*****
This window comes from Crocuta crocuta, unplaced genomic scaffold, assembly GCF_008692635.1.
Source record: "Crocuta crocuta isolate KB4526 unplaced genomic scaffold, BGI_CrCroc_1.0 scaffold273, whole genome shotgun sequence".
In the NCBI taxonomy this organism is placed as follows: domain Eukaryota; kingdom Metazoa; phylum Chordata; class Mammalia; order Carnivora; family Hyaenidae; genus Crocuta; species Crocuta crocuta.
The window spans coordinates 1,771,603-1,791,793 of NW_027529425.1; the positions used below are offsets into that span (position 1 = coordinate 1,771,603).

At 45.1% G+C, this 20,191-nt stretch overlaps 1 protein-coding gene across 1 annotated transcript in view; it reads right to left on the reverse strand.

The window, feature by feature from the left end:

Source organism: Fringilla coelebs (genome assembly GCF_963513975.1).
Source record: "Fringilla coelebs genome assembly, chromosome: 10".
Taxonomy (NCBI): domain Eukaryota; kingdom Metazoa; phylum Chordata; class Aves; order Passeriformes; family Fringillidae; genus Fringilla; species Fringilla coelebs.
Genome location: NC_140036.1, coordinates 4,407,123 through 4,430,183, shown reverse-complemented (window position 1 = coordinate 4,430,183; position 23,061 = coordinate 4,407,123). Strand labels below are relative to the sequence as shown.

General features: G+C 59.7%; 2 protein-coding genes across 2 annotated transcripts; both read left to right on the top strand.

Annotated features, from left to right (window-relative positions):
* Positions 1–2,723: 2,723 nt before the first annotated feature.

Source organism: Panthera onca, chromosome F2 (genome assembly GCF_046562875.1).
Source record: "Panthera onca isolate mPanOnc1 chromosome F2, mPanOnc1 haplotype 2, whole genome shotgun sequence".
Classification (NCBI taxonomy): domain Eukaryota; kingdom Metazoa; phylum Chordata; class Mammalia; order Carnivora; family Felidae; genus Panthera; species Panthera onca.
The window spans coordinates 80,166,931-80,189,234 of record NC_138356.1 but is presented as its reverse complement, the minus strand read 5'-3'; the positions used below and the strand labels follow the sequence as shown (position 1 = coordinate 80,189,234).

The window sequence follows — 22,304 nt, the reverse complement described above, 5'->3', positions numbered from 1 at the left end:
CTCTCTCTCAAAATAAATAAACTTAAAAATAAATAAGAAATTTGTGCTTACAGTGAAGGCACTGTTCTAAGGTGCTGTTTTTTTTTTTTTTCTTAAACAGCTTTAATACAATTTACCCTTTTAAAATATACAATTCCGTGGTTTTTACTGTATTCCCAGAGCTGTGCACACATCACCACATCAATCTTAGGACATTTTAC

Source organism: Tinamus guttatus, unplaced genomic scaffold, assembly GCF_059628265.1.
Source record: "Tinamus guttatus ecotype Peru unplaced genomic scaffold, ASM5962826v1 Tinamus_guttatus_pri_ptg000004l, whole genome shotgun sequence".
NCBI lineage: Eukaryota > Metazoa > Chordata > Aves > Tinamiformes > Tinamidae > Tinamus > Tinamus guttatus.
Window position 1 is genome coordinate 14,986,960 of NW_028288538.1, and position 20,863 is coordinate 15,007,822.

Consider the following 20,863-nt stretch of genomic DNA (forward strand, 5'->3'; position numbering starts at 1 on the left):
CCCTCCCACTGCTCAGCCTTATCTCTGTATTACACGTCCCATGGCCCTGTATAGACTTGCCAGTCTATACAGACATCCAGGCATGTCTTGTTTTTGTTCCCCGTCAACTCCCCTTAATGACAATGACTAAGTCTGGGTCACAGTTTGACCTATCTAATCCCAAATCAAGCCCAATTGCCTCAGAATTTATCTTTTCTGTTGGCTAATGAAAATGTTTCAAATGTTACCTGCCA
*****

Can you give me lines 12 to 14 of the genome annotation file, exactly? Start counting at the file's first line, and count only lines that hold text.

Annotated features, from left to right (window-relative positions):
* Positions 1–2,723: 2,723 nt before the first annotated feature.

Source organism: Panthera onca, chromosome F2 (genome assembly GCF_046562875.1).